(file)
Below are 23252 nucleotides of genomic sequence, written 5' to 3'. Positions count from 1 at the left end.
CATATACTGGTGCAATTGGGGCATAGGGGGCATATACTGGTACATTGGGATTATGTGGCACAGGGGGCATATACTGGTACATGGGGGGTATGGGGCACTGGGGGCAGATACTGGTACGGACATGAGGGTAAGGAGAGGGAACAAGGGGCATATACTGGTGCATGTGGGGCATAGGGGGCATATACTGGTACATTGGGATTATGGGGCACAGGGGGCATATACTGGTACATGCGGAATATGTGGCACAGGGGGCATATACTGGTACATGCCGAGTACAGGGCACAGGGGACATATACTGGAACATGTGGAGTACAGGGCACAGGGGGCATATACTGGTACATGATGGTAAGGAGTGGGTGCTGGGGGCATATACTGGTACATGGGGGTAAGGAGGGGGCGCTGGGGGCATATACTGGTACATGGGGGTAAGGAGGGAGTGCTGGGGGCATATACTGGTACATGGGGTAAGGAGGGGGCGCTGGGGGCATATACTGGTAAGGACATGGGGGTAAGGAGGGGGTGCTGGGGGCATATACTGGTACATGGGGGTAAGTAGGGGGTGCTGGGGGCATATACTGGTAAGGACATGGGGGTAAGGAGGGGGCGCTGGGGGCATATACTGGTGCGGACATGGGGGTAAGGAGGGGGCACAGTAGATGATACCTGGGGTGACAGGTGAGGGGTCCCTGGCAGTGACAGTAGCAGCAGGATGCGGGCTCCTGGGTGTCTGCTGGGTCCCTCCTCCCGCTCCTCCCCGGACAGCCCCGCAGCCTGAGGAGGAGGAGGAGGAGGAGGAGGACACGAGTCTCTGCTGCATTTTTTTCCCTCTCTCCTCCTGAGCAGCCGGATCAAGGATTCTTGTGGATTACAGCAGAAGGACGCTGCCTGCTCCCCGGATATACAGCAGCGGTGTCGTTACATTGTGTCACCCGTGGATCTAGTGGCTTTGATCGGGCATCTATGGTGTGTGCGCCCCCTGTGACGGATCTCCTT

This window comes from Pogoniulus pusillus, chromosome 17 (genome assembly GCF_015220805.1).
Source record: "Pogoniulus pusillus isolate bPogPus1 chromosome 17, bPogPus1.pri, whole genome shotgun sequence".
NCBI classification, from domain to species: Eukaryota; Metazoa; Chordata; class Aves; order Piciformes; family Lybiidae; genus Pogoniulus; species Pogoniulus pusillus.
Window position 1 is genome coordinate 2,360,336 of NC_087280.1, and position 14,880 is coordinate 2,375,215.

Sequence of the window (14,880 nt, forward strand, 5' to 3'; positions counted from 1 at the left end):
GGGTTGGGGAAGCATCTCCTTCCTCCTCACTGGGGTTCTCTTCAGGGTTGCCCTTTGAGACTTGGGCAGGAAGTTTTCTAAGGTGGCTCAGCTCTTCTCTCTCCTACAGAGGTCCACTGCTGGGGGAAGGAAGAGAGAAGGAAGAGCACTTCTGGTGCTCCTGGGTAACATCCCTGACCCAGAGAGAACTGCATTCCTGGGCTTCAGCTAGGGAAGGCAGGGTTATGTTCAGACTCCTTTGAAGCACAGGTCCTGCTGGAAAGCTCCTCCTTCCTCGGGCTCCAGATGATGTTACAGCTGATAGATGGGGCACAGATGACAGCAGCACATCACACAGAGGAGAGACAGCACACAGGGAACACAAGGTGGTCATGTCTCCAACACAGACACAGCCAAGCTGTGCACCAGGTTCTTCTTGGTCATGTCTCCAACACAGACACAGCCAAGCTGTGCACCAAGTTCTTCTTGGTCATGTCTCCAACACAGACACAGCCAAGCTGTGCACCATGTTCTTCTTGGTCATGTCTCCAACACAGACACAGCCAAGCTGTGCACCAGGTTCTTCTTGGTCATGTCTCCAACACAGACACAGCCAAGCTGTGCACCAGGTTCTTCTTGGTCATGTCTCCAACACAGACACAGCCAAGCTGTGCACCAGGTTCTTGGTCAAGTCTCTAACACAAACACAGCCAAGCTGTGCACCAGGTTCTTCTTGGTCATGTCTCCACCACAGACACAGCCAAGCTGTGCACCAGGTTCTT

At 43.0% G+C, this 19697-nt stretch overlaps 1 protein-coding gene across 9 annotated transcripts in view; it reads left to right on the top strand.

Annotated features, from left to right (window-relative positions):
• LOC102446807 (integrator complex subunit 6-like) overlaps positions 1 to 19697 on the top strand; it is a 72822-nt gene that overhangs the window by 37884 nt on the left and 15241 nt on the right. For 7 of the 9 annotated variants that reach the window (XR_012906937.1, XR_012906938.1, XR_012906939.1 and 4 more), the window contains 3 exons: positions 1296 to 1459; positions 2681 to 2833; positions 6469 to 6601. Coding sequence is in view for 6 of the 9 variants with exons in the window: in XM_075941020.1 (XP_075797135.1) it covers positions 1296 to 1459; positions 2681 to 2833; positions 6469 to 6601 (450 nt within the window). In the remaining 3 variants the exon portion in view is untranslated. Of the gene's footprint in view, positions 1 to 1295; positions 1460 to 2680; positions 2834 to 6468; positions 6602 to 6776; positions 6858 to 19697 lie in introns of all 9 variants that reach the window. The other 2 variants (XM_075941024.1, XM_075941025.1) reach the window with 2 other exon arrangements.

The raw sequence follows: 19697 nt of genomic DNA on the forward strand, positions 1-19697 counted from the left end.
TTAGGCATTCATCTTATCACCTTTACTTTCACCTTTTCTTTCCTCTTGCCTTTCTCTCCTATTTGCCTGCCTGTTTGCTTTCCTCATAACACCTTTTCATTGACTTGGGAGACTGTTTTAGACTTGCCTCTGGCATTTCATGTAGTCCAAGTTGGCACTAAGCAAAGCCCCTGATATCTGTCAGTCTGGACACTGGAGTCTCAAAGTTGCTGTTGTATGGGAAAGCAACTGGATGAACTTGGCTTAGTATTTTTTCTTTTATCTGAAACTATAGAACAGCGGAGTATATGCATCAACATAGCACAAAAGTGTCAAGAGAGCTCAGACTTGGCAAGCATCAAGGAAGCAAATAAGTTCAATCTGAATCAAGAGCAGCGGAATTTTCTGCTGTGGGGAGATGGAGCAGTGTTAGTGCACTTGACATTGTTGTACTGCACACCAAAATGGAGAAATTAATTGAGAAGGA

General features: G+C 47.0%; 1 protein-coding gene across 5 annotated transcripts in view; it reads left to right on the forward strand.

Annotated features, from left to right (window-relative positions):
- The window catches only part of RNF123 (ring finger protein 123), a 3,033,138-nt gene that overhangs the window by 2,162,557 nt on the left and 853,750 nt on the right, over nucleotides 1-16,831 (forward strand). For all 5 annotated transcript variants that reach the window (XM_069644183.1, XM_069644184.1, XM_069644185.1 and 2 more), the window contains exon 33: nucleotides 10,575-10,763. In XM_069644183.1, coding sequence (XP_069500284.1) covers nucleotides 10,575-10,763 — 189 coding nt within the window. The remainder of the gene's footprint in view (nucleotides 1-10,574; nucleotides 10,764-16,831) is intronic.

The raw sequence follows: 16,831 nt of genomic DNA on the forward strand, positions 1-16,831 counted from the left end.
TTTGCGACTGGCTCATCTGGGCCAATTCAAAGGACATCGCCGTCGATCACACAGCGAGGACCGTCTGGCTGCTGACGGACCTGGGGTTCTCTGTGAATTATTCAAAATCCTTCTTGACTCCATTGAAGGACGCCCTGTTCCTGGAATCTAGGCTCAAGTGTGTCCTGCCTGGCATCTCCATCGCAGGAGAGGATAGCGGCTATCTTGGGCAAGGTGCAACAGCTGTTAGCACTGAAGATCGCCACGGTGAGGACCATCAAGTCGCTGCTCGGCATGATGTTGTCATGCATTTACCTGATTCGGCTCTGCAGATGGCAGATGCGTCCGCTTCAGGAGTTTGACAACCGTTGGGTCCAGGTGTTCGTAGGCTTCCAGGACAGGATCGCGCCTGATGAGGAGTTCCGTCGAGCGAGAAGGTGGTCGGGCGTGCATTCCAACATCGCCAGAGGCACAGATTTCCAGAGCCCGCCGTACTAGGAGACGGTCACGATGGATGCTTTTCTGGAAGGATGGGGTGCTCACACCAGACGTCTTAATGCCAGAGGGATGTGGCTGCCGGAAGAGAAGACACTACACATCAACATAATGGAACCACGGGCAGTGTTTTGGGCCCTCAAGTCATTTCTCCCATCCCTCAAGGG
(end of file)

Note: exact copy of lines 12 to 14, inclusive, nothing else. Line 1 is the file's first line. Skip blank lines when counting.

The raw sequence follows: 19697 nt of genomic DNA on the forward strand, positions 1-19697 counted from the left end.
TTAGGCATTCATCTTATCACCTTTACTTTCACCTTTTCTTTCCTCTTGCCTTTCTCTCCTATTTGCCTGCCTGTTTGCTTTCCTCATAACACCTTTTCATTGACTTGGGAGACTGTTTTAGACTTGCCTCTGGCATTTCATGTAGTCCAAGTTGGCACTAAGCAAAGCCCCTGATATCTGTCAGTCTGGACACTGGAGTCTCAAAGTTGCTGTTGTATGGGAAAGCAACTGGATGAACTTGGCTTAGTATTTTTTCTTTTATCTGAAACTATAGAACAGCGGAGTATATGCATCAACATAGCACAAAAGTGTCAAGAGAGCTCAGACTTGGCAAGCATCAAGGAAGCAAATAAGTTCAATCTGAATCAAGAGCAGCGGAATTTTCTGCTGTGGGGAGATGGAGCAGTGTTAGTGCACTTGACATTGTTGTACTGCACACCAAAATGGAGAAATTAATTGAGAAGGA

General features: G+C 47.0%; 1 protein-coding gene across 5 annotated transcripts in view; it reads left to right on the forward strand.